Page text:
That’s a pretty clear-cut example, but there are plenty of cases where relevancy becomes less obvious. For example, nutrition programs are proven to produce better educational outcomes. It’s not enough just to build schools in third world regions. Truly successful programs like those require wraparound services like health clinics, water & sanitation, and secure infrastructure as well. It could make perfect sense for a literacy organization to fund anti-parasitic inoculation programs, since in some regions of the world, parasites are the primary reason school children stay home sick. Relevant indicators for a literacy organization could actually include the impact of inoculation programs on childhood reading.


How long will it take to achieve the program’s goals? Under what circumstances might it require a longer or shorter timeframe than originally planned? Timing of KPI attainment must be realistic. If the program completion date doesn’t have clear time, event, or KPI-bound failure or success conditions, the odds of mission attainment may be relatively low.  


How open are the programs to people from various backgrounds, ethnicities, etc. There may be good reasons why certain groups are excluded (specific cases of trauma for example), but those are few and far between. It’s important to examine inclusivity, and make sure the policies pass the “smell test.” The metrics chosen should account for all important groups to be represented and measured.


Do the chosen indicators fair for all types of program participants? How do they work to elevate low-performing clients, as well as honor their successes? Most effective programming relies on careful consideration of, and indeed, the authentic participation of the populations they’re looking to support, and do robust contingency planning to account for all possible scenarios.

Contextual Awareness

How well does the program design consider the needs, wishes, and unique attributes of the target population and how do the chosen metrics reflect this?. The strongest cases of this conduct participatory design exercises that invite the program participants into the planning process. Participatory design can and should be used with virtually all programs. When participants are brought in to help with designing the program, there’s a much better chance that the KPIs developed will be SMARTIE ones.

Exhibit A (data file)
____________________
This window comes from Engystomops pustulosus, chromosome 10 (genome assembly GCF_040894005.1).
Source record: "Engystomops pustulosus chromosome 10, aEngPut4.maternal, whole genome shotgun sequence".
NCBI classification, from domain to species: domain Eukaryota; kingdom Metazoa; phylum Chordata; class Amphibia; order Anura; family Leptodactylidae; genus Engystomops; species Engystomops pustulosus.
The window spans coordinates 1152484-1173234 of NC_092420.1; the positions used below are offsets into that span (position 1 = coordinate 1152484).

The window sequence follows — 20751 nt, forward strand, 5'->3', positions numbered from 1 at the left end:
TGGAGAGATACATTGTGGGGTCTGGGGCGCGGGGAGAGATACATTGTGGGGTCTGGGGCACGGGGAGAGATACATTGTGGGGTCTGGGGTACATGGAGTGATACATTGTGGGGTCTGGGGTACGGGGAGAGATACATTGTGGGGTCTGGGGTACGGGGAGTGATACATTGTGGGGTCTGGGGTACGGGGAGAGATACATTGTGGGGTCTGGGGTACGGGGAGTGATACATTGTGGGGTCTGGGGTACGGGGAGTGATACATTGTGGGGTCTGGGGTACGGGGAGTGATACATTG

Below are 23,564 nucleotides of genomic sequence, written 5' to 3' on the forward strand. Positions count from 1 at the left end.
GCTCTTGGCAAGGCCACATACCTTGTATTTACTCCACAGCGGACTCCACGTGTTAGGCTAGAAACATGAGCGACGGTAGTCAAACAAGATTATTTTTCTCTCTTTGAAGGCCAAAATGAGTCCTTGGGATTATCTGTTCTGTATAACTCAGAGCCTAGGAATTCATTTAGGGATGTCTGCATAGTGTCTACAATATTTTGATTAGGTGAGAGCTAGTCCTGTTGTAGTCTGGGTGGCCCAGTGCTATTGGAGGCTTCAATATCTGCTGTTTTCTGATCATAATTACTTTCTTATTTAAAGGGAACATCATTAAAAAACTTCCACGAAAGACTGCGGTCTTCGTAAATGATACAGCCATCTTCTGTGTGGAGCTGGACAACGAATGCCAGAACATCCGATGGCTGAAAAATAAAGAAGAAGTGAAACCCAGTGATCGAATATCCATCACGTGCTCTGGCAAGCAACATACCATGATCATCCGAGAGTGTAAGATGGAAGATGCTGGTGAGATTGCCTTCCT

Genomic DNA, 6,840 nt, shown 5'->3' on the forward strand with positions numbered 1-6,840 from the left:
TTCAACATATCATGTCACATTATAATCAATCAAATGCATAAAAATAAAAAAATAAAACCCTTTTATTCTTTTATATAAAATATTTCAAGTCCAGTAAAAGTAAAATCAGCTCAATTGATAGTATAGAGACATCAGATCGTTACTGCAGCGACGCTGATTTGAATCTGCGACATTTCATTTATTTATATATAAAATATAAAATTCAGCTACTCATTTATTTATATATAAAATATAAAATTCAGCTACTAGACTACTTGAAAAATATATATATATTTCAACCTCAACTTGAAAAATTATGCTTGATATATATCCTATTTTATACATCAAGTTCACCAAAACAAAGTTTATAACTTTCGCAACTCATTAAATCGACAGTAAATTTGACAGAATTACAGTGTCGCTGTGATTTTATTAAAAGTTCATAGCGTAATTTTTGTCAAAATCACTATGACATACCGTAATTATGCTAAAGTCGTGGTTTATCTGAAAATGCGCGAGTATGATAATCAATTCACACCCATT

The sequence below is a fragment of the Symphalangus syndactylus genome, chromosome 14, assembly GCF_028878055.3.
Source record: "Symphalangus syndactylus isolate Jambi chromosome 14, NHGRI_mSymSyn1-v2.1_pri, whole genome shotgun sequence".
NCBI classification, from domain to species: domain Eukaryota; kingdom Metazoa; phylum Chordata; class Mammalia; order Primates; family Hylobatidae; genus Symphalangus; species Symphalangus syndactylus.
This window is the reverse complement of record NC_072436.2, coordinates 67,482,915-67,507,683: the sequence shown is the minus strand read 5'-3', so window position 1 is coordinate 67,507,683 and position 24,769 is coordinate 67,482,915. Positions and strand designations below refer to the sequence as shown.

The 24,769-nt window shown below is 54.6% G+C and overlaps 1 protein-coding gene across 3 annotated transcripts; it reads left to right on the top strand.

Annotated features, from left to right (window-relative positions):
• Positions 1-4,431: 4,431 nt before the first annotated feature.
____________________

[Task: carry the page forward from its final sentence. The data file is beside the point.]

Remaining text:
There are many powerful examples out there where this has been done to tremendous effect. Water and Sanitation (WASH) projects frequently cause more harm than good and reduce trust in aid organizations because they fail to consider the specific needs and cultural norms of the client population. Listen to the example below from Chris Bessenecker’s work with the Peace Corps in Nicaragua:

Understanding the unique needs and cultural norms of the target population is just part of the solution. Another important consideration is the quality and longevity of the solution provided. For example, two organizations that provide free wheelchairs to people in rural communities may report equivalent metrics, but without a long-term view of the programs, you’d never know that one organization’s wheelchairs were extremely durable, while the other’s fell apart within months, resulting in program failure and unwanted plastic waste strewn about the villages where they operate, creating further problems.

So what does this all mean...

This is by no means an exhaustive list, but hopefully it’s a starting point. As impact-minded funders, you're not expected to be deep subject matter experts in every cause area and region of the world - how could you be! You can however learn to start asking the right questions, and to keep asking them until you're satisfied that you understand the reasons and justification for the approaches being taken, the results being reported, and to be aware of any indirect impacts of the work being done.

And don't worry - this is where Altruous comes in! We're here to support you in the research process, and to help make sure you're having the greatest possible impact (and minimal harm) with your philanthropic investments.

Interested in talking more about impact measurement and KPIs in the nonprofit space? Contact us, and we’ll be happy to speak with you further.

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The Altruous Team

The Altruous Team